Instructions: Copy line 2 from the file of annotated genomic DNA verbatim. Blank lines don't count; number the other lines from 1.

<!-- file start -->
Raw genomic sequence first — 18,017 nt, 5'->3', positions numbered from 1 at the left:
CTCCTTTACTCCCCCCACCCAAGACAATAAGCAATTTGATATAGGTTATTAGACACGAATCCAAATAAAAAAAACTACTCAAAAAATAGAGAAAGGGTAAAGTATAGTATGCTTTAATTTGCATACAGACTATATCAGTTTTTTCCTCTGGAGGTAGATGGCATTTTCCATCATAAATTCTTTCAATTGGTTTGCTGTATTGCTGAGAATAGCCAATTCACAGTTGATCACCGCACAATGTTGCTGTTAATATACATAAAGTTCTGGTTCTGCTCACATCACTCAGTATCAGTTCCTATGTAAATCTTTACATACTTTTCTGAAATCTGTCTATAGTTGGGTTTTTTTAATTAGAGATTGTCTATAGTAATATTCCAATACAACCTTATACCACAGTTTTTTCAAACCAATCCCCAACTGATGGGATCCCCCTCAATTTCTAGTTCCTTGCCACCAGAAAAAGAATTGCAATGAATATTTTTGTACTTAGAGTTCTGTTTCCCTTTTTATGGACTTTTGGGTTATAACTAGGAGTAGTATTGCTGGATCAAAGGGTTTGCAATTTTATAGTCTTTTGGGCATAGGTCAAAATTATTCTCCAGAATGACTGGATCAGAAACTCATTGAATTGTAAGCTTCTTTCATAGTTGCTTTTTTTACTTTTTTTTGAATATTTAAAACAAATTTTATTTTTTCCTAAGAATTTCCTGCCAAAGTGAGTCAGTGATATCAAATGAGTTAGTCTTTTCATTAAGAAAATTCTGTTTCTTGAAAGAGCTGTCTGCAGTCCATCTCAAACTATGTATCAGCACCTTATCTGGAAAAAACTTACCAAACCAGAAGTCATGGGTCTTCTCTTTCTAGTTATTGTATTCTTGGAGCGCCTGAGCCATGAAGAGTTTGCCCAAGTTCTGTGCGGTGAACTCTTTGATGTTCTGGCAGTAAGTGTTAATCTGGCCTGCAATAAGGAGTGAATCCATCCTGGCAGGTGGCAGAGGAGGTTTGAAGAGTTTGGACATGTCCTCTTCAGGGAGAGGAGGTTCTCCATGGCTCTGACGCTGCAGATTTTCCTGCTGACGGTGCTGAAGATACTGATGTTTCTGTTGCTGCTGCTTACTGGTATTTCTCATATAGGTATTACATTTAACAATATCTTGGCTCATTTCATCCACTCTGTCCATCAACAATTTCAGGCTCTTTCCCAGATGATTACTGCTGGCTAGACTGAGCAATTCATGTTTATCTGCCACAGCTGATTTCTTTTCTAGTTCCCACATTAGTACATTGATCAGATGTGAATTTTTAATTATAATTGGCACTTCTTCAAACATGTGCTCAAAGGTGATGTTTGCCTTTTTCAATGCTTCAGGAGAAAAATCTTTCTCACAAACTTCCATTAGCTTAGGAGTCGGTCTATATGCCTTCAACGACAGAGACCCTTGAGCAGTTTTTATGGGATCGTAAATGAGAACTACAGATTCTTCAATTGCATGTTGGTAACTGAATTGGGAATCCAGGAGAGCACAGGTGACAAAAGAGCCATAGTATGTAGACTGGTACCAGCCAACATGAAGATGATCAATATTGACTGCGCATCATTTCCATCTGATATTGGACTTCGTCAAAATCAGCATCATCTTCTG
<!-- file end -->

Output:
CTCCTTTACTCCCCCCACCCAAGACAATAAGCAATTTGATATAGGTTATTAGACACGAATCCAAATAAAAAAAACTACTCAAAAAATAGAGAAAGGGTAAAGTATAGTATGCTTTAATTTGCATACAGACTATATCAGTTTTTTCCTCTGGAGGTAGATGGCATTTTCCATCATAAATTCTTTCAATTGGTTTGCTGTATTGCTGAGAATAGCCAATTCACAGTTGATCACCGCACAATGTTGCTGTTAATATACATAAAGTTCTGGTTCTGCTCACATCACTCAGTATCAGTTCCTATGTAAATCTTTACATACTTTTCTGAAATCTGTCTATAGTTGGGTTTTTTTAATTAGAGATTGTCTATAGTAATATTCCAATACAACCTTATACCACAGTTTTTTCAAACCAATCCCCAACTGATGGGATCCCCCTCAATTTCTAGTTCCTTGCCACCAGAAAAAGAATTGCAATGAATATTTTTGTACTTAGAGTTCTGTTTCCCTTTTTATGGACTTTTGGGTTATAACTAGGAGTAGTATTGCTGGATCAAAGGGTTTGCAATTTTATAGTCTTTTGGGCATAGGTCAAAATTATTCTCCAGAATGACTGGATCAGAAACTCATTGAATTGTAAGCTTCTTTCATAGTTGCTTTTTTTACTTTTTTTTGAATATTTAAAACAAATTTTATTTTTTCCTAAGAATTTCCTGCCAAAGTGAGTCAGTGATATCAAATGAGTTAGTCTTTTCATTAAGAAAATTCTGTTTCTTGAAAGAGCTGTCTGCAGTCCATCTCAAACTATGTATCAGCACCTTATCTGGAAAAAACTTACCAAACCAGAAGTCATGGGTCTTCTCTTTCTAGTTATTGTATTCTTGGAGCGCCTGAGCCATGAAGAGTTTGCCCAAGTTCTGTGCGGTGAACTCTTTGATGTTCTGGCAGTAAGTGTTAATCTGGCCTGCAATAAGGAGTGAATCCATCCTGGCAGGTGGCAGAGGAGGTTTGAAGAGTTTGGACATGTCCTCTTCAGGGAGAGGAGGTTCTCCATGGCTCTGACGCTGCAGATTTTCCTGCTGACGGTGCTGAAGATACTGATGTTTCTGTTGCTGCTGCTTACTGGTATTTCTCATATAGGTATTACATTTAACAATATCTTGGCTCATTTCATCCACTCTGTCCATCAACAATTTCAGGCTCTTTCCCAGATGATTACTGCTGGCTAGACTGAGCAATTCATGTTTATCTGCCACAGCTGATTTCTTTTCTAGTTCCCACATTAGTACATTGATCAGATGTGAATTTTTAATTATAATTGGCACTTCTTCAAACATGTGCTCAAAGGTGATGTTTGCCTTTTTCAATGCTTCAGGAGAAAAATCTTTCTCACAAACTTCCATTAGCTTAGGAGTCGGTCTATATGCCTTCAACGACAGAGACCCTTGAGCAGTTTTTATGGGATCGTAAATGAGAACTACAGATTCTTCAATTGCATGTTGGTAACTGAATTGGGAATCCAGGAGAGCACAGGTGACAAAAGAGCCATAGTATGTAGACTGGTACCAGCCAACATGAAGATGATCAATATTGACTGCGCATCATTTCCATCTGATATTGGACTTCGTCAAAATCAGCATCATCTTCTG